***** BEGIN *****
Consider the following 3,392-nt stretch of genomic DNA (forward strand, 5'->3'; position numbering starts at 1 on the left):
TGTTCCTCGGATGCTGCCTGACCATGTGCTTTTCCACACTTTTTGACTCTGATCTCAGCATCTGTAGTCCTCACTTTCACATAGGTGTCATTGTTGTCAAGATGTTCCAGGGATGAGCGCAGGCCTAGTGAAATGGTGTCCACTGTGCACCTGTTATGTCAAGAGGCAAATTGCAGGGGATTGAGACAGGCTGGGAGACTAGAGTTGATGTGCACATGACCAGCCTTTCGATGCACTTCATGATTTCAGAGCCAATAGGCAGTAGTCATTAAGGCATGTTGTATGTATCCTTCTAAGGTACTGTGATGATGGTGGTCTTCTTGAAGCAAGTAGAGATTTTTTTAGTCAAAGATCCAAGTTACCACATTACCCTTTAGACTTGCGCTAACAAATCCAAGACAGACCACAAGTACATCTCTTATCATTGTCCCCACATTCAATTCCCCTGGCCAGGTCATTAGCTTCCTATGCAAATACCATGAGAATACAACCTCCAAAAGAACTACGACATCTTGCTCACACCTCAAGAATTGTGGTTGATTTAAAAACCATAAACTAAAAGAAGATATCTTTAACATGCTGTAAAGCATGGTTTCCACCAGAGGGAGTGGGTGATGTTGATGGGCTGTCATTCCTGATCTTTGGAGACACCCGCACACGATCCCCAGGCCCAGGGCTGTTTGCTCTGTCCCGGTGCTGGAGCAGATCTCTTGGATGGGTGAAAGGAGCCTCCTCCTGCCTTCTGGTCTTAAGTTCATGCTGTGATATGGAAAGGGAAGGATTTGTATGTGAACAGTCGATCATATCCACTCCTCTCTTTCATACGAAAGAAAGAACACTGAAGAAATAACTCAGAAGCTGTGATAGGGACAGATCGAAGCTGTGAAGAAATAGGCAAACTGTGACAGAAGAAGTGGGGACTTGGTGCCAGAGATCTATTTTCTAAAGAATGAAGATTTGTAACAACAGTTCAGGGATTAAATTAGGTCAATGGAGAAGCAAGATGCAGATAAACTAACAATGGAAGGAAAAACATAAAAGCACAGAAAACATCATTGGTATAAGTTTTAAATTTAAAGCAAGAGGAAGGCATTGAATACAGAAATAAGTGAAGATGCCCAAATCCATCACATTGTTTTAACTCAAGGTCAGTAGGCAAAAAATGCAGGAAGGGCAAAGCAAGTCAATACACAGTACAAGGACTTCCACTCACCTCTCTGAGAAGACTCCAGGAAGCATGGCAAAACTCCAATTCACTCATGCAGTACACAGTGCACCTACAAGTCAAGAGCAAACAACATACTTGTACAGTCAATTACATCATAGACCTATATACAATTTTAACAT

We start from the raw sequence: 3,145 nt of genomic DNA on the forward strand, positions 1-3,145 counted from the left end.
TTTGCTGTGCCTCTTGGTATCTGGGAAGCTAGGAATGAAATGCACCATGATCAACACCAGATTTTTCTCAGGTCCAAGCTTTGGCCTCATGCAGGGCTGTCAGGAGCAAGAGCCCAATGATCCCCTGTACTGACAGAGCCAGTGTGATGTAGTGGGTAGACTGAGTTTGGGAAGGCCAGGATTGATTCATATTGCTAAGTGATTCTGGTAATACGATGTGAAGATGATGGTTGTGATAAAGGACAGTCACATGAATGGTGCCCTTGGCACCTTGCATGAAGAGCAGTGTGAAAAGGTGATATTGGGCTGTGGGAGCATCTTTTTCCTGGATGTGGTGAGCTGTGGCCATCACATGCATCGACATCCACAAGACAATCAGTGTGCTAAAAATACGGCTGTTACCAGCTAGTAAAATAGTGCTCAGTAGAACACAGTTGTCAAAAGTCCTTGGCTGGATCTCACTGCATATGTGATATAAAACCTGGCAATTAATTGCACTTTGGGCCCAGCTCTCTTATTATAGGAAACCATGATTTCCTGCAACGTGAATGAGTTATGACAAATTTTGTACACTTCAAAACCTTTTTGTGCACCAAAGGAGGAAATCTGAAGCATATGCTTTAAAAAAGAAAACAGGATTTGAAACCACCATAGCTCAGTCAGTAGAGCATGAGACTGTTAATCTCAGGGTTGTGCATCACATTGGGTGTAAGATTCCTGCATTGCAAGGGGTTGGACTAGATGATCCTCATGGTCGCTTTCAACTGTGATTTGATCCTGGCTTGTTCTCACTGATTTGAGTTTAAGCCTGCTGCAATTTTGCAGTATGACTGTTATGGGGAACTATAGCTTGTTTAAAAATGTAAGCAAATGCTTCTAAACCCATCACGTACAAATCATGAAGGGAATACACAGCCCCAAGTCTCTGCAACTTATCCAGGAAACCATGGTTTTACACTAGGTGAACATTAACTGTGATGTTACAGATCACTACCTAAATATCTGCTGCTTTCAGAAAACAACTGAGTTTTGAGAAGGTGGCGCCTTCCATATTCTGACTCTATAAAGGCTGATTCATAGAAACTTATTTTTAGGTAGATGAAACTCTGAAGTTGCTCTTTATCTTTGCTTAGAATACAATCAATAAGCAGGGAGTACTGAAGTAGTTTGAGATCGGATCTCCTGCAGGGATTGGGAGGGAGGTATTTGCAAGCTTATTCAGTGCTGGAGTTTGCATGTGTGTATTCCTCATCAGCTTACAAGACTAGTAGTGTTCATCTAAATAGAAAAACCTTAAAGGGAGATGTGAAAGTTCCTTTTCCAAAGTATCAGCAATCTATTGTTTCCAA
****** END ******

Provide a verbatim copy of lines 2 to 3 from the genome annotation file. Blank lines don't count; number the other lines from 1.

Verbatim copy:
TGTTCCTCGGATGCTGCCTGACCATGTGCTTTTCCACACTTTTTGACTCTGATCTCAGCATCTGTAGTCCTCACTTTCACATAGGTGTCATTGTTGTCAAGATGTTCCAGGGATGAGCGCAGGCCTAGTGAAATGGTGTCCACTGTGCACCTGTTATGTCAAGAGGCAAATTGCAGGGGATTGAGACAGGCTGGGAGACTAGAGTTGATGTGCACATGACCAGCCTTTCGATGCACTTCATGATTTCAGAGCCAATAGGCAGTAGTCATTAAGGCATGTTGTATGTATCCTTCTAAGGTACTGTGATGATGGTGGTCTTCTTGAAGCAAGTAGAGATTTTTTTAGTCAAAGATCCAAGTTACCACATTACCCTTTAGACTTGCGCTAACAAATCCAAGACAGACCACAAGTACATCTCTTATCATTGTCCCCACATTCAATTCCCCTGGCCAGGTCATTAGCTTCCTATGCAAATACCATGAGAATACAACCTCCAAAAGAACTACGACATCTTGCTCACACCTCAAGAATTGTGGTTGATTTAAAAACCATAAACTAAAAGAAGATATCTTTAACATGCTGTAAAGCATGGTTTCCACCAGAGGGAGTGGGTGATGTTGATGGGCTGTCATTCCTGATCTTTGGAGACACCCGCACACGATCCCCAGGCCCAGGGCTGTTTGCTCTGTCCCGGTGCTGGAGCAGATCTCTTGGATGGGTGAAAGGAGCCTCCTCCTGCCTTCTGGTCTTAAGTTCATGCTGTGATATGGAAAGGGAAGGATTTGTATGTGAACAGTCGATCATATCCACTCCTCTCTTTCATACGAAAGAAAGAACACTGAAGAAATAACTCAGAAGCTGTGATAGGGACAGATCGAAGCTGTGAAGAAATAGGCAAACTGTGACAGAAGAAGTGGGGACTTGGTGCCAGAGATCTATTTTCTAAAGAATGAAGATTTGTAACAACAGTTCAGGGATTAAATTAGGTCAATGGAGAAGCAAGATGCAGATAAACTAACAATGGAAGGAAAAACATAAAAGCACAGAAAACATCATTGGTATAAGTTTTAAATTTAAAGCAAGAGGAAGGCATTGAATACAGAAATAAGTGAAGATGCCCAAATCCATCACATTGTTTTAACTCAAGGTCAGTAGGCAAAAAATGCAGGAAGGGCAAAGCAAGTCAATACACAGTACAAGGACTTCCACTCACCTCTCTGAGAAGACTCCAGGAAGCATGGCAAAACTCCAATTCACTCATGCAGTACACAGTGCACCTACAAGTCAAGAGCAAACAACATACTTGTACAGTCAATTACATCATAGACCTATATACAATTTTAACAT

We start from the raw sequence: 3,145 nt of genomic DNA on the forward strand, positions 1-3,145 counted from the left end.